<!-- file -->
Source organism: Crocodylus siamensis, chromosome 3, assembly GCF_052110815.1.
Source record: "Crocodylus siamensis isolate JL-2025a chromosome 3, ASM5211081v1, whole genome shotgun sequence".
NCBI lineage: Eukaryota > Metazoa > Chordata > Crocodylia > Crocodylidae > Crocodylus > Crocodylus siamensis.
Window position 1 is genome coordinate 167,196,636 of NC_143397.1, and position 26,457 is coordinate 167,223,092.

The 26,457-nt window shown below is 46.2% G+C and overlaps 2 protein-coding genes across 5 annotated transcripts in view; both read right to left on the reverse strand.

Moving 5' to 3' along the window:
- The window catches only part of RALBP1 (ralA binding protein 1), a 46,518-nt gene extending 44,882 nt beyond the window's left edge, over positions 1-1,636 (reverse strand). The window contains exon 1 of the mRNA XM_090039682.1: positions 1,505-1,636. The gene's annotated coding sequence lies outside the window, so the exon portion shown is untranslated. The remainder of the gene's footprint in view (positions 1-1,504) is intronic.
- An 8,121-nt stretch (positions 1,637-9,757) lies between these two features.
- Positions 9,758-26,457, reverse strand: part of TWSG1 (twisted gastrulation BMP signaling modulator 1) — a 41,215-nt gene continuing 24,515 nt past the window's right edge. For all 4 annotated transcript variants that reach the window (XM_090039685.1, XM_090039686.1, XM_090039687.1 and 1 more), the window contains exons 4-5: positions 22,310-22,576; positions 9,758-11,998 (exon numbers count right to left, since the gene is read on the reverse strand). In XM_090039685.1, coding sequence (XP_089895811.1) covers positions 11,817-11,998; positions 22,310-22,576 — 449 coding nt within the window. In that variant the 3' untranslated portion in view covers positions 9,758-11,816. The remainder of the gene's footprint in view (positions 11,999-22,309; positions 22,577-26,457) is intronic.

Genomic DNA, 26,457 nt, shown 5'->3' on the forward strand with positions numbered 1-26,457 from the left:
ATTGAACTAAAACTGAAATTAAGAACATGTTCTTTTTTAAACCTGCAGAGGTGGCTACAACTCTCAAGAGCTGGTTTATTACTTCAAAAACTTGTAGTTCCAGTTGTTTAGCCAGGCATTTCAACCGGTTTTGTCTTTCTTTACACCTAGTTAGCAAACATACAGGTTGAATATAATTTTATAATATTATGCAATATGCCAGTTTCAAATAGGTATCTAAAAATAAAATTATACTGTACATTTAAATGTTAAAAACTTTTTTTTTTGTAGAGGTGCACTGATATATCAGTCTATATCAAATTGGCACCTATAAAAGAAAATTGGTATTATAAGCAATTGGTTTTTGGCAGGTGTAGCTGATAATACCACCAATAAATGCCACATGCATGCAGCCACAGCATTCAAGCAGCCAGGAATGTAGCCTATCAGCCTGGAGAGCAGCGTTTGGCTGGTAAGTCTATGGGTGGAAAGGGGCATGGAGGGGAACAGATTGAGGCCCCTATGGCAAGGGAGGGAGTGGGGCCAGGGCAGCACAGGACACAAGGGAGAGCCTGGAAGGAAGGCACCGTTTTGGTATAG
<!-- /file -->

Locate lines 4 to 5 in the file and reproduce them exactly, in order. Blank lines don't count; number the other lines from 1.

Window position 1 is genome coordinate 167,196,636 of NC_143397.1, and position 26,457 is coordinate 167,223,092.

The 26,457-nt window shown below is 46.2% G+C and overlaps 2 protein-coding genes across 5 annotated transcripts in view; both read right to left on the reverse strand.